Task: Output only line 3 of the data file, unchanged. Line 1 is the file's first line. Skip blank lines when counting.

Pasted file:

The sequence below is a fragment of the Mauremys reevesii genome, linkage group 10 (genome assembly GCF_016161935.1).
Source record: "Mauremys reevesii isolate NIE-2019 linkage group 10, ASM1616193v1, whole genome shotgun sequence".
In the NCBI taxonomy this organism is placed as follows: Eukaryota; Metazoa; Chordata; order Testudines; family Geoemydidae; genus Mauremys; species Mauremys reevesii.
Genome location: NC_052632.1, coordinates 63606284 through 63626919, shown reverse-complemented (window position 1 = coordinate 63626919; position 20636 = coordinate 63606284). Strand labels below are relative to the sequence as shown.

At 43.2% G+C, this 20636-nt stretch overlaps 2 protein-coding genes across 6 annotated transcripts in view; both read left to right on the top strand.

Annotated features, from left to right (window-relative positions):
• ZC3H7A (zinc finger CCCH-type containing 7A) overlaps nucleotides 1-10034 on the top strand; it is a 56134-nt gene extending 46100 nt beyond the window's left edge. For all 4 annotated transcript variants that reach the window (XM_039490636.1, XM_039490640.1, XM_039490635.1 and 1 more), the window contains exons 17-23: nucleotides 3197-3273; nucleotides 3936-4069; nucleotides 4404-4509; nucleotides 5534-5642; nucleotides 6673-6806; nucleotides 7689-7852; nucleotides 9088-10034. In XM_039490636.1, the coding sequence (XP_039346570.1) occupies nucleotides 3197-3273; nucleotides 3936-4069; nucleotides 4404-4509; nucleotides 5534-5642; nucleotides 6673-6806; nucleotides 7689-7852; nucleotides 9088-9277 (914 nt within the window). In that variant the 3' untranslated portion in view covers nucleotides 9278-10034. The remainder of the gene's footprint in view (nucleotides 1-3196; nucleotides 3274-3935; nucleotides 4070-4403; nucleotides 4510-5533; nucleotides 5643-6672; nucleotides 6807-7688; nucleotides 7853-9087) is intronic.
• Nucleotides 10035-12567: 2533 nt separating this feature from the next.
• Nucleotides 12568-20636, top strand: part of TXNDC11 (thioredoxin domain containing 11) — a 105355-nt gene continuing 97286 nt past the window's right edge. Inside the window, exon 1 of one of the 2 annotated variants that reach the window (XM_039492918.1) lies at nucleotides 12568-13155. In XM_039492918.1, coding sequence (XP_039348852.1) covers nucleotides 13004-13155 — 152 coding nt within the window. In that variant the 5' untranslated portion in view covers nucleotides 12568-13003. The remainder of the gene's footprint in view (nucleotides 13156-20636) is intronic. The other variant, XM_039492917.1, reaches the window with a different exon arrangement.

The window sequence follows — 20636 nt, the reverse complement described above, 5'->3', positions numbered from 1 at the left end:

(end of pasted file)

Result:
In the NCBI taxonomy this organism is placed as follows: Eukaryota; Metazoa; Chordata; order Testudines; family Geoemydidae; genus Mauremys; species Mauremys reevesii.